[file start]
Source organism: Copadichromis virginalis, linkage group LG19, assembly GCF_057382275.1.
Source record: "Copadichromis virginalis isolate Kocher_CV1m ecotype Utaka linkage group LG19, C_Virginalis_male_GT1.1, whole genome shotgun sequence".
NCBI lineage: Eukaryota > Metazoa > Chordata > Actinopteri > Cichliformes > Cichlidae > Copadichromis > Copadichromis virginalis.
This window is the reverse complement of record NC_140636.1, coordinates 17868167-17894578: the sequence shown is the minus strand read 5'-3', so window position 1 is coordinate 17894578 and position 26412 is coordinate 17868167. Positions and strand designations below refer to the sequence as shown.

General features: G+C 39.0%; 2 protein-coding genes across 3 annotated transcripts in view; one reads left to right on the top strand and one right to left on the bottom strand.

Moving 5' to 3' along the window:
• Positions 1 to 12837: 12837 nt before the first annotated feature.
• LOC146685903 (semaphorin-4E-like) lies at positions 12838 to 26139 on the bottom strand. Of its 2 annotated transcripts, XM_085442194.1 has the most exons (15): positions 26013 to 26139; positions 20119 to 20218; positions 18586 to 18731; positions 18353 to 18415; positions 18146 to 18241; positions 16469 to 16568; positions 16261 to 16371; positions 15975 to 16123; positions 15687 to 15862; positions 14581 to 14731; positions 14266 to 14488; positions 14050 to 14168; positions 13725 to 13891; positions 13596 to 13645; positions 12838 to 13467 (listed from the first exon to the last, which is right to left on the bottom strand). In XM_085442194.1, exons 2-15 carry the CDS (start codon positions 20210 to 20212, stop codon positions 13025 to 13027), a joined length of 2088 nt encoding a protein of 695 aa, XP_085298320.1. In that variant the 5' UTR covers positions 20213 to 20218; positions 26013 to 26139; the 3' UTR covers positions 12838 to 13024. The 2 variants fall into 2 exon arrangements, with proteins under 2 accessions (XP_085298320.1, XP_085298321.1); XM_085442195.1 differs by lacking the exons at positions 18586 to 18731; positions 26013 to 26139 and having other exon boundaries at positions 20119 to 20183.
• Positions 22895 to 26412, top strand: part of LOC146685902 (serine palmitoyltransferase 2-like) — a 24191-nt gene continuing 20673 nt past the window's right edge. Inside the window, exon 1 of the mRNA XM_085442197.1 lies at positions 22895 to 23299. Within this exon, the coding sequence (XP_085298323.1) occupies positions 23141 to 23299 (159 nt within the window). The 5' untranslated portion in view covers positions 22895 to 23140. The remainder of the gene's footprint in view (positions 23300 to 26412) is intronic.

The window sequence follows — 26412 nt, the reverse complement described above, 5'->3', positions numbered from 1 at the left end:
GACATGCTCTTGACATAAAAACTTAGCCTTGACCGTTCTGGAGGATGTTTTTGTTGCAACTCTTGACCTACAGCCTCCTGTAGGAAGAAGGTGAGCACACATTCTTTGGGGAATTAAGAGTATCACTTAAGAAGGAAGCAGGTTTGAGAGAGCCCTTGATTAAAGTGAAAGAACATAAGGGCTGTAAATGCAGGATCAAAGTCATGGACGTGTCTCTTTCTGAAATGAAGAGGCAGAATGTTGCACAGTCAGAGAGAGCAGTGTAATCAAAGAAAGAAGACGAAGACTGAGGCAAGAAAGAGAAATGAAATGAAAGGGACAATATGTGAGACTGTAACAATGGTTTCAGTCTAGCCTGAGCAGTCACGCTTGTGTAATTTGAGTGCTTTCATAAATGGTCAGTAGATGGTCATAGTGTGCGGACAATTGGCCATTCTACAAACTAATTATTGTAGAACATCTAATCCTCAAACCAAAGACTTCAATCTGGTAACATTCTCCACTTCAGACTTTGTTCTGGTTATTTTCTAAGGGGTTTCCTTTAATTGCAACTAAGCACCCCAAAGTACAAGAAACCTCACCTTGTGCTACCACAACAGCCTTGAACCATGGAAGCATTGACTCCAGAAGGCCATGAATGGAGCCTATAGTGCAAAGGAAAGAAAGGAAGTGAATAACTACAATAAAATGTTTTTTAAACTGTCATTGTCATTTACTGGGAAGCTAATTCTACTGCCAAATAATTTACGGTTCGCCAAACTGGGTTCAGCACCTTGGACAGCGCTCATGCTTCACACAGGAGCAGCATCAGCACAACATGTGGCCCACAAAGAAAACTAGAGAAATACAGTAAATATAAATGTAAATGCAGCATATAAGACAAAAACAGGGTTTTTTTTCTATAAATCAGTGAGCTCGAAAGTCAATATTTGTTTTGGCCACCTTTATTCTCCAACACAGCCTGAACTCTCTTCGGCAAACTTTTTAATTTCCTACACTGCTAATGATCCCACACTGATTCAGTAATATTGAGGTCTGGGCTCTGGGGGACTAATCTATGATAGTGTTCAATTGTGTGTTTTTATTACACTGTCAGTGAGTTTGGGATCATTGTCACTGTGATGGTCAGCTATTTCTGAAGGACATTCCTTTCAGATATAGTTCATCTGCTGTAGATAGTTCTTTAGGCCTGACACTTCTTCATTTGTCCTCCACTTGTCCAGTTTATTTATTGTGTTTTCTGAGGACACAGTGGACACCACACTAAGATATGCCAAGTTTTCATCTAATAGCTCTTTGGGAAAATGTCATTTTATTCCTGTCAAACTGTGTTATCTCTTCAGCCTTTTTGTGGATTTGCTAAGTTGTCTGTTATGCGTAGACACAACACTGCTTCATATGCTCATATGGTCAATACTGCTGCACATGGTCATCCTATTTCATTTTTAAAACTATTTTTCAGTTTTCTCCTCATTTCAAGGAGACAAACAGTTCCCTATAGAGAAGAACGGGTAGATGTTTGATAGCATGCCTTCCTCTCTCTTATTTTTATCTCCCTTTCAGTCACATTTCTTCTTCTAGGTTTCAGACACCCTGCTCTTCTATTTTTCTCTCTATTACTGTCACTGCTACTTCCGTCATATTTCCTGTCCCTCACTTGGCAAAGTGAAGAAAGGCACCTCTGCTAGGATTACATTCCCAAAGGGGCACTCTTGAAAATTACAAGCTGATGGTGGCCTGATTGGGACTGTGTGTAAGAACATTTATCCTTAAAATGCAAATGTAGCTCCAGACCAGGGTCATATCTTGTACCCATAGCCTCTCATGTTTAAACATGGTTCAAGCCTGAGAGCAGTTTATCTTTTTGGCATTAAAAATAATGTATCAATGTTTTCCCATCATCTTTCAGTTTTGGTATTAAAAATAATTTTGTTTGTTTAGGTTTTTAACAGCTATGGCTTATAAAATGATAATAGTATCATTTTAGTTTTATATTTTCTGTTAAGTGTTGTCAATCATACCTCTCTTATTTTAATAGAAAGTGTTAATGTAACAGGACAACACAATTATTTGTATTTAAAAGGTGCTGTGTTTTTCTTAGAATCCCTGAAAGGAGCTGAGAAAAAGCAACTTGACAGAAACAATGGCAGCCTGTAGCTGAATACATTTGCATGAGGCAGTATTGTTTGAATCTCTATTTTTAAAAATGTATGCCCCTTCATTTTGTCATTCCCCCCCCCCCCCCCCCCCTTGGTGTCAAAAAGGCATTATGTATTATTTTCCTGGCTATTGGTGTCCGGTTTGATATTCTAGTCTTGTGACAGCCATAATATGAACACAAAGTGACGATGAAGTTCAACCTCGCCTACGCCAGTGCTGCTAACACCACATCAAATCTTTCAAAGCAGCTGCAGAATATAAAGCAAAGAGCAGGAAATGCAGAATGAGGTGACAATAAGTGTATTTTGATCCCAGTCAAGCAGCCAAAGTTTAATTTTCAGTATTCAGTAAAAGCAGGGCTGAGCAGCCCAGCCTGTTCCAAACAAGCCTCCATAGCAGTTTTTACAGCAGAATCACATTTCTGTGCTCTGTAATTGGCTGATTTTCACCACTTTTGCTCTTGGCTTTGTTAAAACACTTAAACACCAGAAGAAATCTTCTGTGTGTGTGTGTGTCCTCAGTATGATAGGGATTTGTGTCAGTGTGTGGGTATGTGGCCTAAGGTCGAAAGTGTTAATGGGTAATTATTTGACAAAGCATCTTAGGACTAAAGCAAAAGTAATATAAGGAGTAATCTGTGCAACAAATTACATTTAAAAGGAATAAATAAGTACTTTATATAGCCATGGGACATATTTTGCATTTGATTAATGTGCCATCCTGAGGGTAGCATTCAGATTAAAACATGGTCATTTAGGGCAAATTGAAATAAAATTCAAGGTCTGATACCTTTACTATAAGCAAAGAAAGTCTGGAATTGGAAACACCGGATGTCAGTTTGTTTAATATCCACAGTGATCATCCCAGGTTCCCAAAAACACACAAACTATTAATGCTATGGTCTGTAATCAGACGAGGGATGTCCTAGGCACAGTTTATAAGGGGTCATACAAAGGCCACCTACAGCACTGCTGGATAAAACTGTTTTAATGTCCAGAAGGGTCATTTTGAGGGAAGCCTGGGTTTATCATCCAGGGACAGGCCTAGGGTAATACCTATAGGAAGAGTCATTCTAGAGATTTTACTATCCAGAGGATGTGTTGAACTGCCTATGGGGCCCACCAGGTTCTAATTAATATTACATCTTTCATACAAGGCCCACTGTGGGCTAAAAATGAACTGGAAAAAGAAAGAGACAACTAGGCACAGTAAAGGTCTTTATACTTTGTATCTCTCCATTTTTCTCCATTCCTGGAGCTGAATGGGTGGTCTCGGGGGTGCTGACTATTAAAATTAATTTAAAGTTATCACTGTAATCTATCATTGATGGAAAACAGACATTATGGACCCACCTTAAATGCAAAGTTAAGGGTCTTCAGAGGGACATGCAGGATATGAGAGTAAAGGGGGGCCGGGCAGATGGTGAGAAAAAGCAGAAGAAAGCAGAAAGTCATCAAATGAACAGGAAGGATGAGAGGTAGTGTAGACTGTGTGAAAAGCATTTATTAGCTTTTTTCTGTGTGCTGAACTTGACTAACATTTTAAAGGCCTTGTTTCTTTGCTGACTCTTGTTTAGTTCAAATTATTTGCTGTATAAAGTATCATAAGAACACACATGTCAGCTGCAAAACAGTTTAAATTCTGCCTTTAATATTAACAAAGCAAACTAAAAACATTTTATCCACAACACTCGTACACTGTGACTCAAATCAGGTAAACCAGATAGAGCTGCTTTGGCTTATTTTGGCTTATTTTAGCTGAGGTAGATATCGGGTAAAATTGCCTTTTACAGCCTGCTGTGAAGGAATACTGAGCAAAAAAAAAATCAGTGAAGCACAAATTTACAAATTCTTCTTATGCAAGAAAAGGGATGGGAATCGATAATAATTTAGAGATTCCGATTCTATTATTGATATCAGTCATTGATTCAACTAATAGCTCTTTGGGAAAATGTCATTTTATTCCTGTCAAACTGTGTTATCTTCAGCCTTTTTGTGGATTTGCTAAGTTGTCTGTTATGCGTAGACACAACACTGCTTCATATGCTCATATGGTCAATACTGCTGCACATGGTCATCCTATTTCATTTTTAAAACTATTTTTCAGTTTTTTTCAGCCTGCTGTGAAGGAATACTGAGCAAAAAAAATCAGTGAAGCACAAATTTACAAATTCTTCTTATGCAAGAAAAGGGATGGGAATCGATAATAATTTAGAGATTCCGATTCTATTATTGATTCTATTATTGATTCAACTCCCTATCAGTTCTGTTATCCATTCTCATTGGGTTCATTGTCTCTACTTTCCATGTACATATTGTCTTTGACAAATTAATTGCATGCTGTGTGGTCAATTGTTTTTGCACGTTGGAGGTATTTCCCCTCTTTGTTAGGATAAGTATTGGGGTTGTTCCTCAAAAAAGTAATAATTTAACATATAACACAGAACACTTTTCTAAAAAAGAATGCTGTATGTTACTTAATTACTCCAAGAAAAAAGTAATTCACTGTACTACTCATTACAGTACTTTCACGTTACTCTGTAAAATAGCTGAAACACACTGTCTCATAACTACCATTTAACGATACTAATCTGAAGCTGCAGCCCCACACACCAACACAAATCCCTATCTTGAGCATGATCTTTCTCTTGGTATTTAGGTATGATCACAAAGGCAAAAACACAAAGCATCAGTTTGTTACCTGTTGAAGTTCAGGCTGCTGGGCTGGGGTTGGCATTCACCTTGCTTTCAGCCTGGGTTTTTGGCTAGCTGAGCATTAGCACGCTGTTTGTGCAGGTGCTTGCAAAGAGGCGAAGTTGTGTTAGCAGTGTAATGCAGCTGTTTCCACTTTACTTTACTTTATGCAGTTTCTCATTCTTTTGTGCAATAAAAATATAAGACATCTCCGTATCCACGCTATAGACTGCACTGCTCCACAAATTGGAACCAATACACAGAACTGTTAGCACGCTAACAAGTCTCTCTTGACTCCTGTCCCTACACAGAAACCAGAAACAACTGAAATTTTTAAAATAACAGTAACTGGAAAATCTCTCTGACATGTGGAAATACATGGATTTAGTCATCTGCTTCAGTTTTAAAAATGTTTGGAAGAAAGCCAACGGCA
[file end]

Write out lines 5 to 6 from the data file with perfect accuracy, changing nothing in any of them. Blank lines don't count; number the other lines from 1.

General features: G+C 39.0%; 2 protein-coding genes across 3 annotated transcripts in view; one reads left to right on the top strand and one right to left on the bottom strand.

Moving 5' to 3' along the window: